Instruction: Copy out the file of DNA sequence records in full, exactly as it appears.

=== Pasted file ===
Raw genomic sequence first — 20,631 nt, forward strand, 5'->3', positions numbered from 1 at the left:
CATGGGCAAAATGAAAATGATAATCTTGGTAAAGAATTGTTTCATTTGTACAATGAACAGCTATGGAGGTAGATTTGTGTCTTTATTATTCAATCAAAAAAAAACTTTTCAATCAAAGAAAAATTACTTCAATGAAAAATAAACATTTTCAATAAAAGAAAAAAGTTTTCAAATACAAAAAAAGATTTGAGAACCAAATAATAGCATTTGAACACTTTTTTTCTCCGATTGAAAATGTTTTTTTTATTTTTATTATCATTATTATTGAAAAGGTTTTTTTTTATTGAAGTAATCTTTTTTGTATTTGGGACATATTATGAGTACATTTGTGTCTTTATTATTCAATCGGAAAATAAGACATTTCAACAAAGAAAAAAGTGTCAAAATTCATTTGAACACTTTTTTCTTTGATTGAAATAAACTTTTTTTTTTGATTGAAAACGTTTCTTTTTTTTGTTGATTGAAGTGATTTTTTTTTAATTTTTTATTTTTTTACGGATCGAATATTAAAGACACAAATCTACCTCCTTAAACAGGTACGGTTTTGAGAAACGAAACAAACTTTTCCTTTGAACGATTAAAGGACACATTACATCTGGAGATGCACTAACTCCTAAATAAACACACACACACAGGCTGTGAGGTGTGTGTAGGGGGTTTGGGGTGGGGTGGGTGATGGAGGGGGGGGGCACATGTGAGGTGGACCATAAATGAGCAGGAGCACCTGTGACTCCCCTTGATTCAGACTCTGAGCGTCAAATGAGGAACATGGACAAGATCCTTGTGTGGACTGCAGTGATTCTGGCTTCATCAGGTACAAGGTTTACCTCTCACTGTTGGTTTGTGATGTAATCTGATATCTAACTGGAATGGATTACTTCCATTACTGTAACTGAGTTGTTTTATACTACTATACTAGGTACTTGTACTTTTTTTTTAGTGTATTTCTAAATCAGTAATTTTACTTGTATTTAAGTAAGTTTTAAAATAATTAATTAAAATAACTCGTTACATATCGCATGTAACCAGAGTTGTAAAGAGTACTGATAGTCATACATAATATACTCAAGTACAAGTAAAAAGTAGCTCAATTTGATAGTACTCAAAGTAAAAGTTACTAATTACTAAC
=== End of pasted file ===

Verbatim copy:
Raw genomic sequence first — 20,631 nt, forward strand, 5'->3', positions numbered from 1 at the left:
CATGGGCAAAATGAAAATGATAATCTTGGTAAAGAATTGTTTCATTTGTACAATGAACAGCTATGGAGGTAGATTTGTGTCTTTATTATTCAATCAAAAAAAAACTTTTCAATCAAAGAAAAATTACTTCAATGAAAAATAAACATTTTCAATAAAAGAAAAAAGTTTTCAAATACAAAAAAAGATTTGAGAACCAAATAATAGCATTTGAACACTTTTTTTCTCCGATTGAAAATGTTTTTTTTATTTTTATTATCATTATTATTGAAAAGGTTTTTTTTTATTGAAGTAATCTTTTTTGTATTTGGGACATATTATGAGTACATTTGTGTCTTTATTATTCAATCGGAAAATAAGACATTTCAACAAAGAAAAAAGTGTCAAAATTCATTTGAACACTTTTTTCTTTGATTGAAATAAACTTTTTTTTTTGATTGAAAACGTTTCTTTTTTTTGTTGATTGAAGTGATTTTTTTTTAATTTTTTATTTTTTTACGGATCGAATATTAAAGACACAAATCTACCTCCTTAAACAGGTACGGTTTTGAGAAACGAAACAAACTTTTCCTTTGAACGATTAAAGGACACATTACATCTGGAGATGCACTAACTCCTAAATAAACACACACACACAGGCTGTGAGGTGTGTGTAGGGGGTTTGGGGTGGGGTGGGTGATGGAGGGGGGGGGCACATGTGAGGTGGACCATAAATGAGCAGGAGCACCTGTGACTCCCCTTGATTCAGACTCTGAGCGTCAAATGAGGAACATGGACAAGATCCTTGTGTGGACTGCAGTGATTCTGGCTTCATCAGGTACAAGGTTTACCTCTCACTGTTGGTTTGTGATGTAATCTGATATCTAACTGGAATGGATTACTTCCATTACTGTAACTGAGTTGTTTTATACTACTATACTAGGTACTTGTACTTTTTTTTTAGTGTATTTCTAAATCAGTAATTTTACTTGTATTTAAGTAAGTTTTAAAATAATTAATTAAAATAACTCGTTACATATCGCATGTAACCAGAGTTGTAAAGAGTACTGATAGTCATACATAATATACTCAAGTACAAGTAAAAAGTAGCTCAATTTGATAGTACTCAAAGTAAAAGTTACTAATTACTAAC